Why Is Arr and &Arr the Same

Why is arr and &arr the same?

They're not the same. They just are at the same memory location. For example, you can write arr+2 to get the address of arr[2], but not (&arr)+2 to do the same.

Also, sizeof arr and sizeof &arr are different.

If arr[3] is an array and ptr is a pointer, then why do arr and &arr give same result but ptr and &ptr don't

Arrays are not pointers!

Arrays do decay to a pointer to their first element in all sorts of circumstances. For example std::cout << arr; actually prints the memory address of the first element of the array. std::cout << &arr; prints the memory address of the array. As the address of the first element is the same as the address of the array you see the same value.

However, just because they have the same value, does not mean they are the same. arr can decay to a int*, while &arr is a pointer to an array, a int(*)[3].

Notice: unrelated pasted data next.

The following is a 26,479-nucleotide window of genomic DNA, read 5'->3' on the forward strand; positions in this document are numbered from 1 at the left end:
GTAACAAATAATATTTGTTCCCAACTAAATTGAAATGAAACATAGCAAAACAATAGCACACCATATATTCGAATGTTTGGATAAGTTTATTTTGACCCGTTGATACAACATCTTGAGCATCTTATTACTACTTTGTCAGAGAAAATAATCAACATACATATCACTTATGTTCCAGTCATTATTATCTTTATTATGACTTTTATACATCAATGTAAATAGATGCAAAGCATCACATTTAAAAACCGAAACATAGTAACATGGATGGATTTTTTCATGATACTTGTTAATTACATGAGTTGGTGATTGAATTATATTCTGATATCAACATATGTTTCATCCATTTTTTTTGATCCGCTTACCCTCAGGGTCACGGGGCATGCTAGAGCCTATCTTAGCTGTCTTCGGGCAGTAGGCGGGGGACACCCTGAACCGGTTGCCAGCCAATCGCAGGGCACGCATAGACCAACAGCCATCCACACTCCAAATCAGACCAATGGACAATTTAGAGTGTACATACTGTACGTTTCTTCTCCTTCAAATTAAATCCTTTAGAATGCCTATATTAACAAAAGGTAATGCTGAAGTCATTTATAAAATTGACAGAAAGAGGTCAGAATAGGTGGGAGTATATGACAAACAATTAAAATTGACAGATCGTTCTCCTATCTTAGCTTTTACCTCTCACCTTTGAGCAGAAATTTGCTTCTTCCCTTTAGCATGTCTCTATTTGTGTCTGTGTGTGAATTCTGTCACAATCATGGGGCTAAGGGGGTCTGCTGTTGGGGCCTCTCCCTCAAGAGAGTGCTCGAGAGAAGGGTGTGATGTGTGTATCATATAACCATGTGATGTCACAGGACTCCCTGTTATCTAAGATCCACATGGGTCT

I hope the following will help to clear things up a little:

#include <iostream>
#include <type_traits>

void make_it_decay(int x[]) {
std::cout << std::is_same_v< decltype(x), int*> << "\n";

int main() {
int arr[3] = {1,2,3};

//std::cout << (arr == &arr) << "\n"; // does not compile !
std::cout << (arr == &(arr[0])) << "\n";

std::cout << std::is_same_v< decltype(arr), int[3]> << "\n";
std::cout << std::is_same_v< decltype(&arr),int(*)[3]> << "\n";
std::cout << std::is_same_v< decltype(&arr[0]), int* > << "\n";



I use decltype to infer the type of certain expressions and std::is_same_v to see if the expressions are of same type.

arr is of type int[3]. It is an array. It is not a pointer.

&arr is the address of the array. It is a pointer to an array with three elements, a int(*)[3].

&arr[0] even though it has the same value as &arr is of different type. It is a pointer to int, an int*.